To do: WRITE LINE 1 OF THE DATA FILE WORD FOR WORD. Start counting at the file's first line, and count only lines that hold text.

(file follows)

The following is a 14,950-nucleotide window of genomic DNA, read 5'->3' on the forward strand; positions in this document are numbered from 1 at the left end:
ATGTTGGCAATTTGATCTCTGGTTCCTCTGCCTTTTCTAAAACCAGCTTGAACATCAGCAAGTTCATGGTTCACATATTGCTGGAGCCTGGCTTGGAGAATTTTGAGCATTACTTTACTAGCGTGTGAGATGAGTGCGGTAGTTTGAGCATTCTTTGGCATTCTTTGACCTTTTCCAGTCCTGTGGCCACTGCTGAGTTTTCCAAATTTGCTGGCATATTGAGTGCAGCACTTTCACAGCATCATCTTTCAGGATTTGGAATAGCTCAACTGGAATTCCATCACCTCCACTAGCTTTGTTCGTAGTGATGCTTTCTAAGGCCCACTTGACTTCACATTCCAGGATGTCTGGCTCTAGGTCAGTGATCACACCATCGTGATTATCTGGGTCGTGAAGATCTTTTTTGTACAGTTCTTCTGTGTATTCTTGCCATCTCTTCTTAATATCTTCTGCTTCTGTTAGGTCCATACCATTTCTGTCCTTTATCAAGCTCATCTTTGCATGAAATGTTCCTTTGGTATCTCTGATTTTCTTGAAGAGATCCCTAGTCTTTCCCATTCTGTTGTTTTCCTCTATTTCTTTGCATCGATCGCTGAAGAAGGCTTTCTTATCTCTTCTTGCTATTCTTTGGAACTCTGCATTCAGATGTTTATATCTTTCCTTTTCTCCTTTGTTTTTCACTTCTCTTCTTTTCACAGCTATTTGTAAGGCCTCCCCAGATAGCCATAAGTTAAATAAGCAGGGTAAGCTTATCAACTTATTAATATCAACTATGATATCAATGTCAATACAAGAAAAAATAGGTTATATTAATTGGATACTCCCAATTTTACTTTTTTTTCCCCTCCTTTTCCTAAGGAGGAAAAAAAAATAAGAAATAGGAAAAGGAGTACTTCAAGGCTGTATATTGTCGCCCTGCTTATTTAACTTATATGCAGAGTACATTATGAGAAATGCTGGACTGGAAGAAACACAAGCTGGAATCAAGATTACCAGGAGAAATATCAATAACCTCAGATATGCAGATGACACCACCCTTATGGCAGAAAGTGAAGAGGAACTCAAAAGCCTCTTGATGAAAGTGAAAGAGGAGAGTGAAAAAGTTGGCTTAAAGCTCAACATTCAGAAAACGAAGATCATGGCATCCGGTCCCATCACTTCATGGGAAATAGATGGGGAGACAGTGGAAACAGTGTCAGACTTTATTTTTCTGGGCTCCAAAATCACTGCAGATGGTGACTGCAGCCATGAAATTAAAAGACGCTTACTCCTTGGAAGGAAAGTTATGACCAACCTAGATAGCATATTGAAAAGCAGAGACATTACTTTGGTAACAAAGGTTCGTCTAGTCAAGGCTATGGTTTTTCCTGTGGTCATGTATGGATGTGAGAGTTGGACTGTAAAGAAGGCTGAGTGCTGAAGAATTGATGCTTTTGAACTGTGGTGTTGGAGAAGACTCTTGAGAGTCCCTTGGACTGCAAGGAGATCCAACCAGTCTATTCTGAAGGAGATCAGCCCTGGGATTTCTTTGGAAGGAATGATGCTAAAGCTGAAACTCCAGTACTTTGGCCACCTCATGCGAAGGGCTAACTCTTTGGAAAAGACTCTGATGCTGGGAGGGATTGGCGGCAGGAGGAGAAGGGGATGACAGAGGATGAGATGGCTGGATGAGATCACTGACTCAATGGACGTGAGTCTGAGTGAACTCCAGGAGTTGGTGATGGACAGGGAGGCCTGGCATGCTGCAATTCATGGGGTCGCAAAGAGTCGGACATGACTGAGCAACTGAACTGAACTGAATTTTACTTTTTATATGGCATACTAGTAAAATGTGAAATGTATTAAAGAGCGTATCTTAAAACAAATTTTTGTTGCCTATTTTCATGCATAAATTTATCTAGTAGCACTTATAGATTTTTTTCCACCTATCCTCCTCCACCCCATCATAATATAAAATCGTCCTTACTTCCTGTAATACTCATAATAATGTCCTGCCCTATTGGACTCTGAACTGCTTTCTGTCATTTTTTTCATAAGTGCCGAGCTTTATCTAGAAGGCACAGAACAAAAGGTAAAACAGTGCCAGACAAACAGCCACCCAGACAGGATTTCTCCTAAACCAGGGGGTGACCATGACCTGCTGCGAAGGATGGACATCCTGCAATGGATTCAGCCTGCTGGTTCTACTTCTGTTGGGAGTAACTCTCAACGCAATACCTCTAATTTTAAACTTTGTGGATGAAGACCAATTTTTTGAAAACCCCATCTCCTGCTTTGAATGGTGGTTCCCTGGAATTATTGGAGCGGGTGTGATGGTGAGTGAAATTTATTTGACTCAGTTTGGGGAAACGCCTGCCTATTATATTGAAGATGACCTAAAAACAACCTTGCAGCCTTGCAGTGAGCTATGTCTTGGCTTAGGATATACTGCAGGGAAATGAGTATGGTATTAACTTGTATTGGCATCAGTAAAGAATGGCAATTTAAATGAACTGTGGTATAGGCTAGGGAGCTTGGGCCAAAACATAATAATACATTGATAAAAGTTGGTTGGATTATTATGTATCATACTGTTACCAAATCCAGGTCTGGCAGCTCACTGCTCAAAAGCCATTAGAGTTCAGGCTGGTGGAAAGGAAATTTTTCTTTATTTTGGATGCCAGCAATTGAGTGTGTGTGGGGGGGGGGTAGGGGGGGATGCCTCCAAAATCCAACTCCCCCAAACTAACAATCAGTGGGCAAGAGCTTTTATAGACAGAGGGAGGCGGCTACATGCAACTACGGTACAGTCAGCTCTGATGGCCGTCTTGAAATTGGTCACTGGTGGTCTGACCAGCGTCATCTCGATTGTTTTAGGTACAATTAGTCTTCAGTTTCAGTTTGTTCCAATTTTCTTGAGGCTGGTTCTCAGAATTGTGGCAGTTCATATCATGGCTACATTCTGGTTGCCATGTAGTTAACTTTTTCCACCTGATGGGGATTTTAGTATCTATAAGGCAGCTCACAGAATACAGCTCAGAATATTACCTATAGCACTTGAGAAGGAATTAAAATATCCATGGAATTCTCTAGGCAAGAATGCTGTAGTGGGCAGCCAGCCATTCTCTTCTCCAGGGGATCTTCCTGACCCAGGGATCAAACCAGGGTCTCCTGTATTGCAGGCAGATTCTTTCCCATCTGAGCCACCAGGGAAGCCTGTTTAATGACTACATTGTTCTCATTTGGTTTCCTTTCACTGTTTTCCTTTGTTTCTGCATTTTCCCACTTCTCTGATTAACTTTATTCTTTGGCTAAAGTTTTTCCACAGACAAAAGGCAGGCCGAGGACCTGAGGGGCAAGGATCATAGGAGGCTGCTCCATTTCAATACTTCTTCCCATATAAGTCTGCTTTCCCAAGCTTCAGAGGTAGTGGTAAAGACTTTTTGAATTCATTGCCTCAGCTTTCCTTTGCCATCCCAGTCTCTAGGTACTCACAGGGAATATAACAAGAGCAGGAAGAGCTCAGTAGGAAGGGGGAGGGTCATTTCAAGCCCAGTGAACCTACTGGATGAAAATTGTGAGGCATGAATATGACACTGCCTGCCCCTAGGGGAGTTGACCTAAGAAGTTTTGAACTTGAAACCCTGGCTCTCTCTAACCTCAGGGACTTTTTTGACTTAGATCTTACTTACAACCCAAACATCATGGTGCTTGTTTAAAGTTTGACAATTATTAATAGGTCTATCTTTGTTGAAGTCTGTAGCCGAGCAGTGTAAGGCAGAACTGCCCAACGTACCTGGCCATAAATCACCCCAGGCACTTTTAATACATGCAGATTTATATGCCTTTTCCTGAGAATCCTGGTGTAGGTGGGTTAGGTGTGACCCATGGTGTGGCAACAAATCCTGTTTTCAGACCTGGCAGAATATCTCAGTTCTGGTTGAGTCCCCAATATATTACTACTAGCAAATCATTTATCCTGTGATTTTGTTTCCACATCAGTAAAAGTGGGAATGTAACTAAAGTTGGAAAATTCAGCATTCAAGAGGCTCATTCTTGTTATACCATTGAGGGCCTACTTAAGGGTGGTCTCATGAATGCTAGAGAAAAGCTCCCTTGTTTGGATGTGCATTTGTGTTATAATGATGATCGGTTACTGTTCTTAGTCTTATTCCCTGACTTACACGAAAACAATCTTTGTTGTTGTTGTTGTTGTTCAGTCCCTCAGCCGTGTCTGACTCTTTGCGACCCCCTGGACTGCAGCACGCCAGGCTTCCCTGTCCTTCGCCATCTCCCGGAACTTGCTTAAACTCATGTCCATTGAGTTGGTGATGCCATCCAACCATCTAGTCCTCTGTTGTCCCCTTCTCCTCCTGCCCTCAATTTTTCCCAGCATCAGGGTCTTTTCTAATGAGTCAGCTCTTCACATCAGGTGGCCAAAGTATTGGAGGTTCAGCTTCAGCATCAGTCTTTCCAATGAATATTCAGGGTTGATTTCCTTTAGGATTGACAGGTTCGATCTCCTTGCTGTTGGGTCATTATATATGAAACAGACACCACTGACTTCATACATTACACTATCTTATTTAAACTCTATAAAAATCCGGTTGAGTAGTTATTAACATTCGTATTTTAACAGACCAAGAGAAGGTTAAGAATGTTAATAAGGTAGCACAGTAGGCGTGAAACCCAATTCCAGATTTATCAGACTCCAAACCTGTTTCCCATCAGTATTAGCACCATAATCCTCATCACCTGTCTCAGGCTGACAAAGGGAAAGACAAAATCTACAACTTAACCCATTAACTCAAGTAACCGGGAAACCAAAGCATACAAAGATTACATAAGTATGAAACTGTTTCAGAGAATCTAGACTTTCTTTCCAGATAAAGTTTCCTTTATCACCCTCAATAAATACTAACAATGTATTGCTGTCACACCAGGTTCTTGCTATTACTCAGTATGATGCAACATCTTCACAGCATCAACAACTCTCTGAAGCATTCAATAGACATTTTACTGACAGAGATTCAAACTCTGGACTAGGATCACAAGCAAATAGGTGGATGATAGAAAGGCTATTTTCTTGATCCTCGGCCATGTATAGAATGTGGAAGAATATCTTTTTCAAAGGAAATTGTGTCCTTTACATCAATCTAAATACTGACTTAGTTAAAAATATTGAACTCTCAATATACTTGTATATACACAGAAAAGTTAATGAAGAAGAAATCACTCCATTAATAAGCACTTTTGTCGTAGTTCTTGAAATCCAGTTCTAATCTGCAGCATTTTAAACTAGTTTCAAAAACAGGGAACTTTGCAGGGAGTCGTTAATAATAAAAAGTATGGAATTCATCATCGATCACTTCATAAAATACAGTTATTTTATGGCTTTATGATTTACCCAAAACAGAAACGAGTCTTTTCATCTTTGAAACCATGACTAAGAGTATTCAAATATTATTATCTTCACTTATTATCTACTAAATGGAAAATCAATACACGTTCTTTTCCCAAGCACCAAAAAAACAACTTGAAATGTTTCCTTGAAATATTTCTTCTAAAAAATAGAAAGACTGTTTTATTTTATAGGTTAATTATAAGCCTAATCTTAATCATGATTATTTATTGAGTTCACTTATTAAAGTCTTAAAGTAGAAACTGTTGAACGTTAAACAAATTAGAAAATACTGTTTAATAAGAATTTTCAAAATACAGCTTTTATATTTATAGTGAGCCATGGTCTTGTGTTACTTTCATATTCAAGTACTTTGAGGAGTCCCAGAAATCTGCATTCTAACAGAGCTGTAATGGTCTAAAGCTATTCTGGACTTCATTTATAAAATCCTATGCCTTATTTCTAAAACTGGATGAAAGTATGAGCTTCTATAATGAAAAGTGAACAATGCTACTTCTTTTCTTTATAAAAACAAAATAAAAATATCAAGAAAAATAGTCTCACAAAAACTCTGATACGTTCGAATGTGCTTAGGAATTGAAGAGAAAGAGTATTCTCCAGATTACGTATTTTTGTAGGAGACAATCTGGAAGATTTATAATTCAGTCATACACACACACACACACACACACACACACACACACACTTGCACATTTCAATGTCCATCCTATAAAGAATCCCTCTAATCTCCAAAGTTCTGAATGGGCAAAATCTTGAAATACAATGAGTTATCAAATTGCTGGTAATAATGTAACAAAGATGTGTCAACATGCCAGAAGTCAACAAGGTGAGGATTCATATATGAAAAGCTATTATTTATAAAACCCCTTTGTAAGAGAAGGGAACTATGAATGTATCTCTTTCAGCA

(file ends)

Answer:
The following is a 14,950-nucleotide window of genomic DNA, read 5'->3' on the forward strand; positions in this document are numbered from 1 at the left end: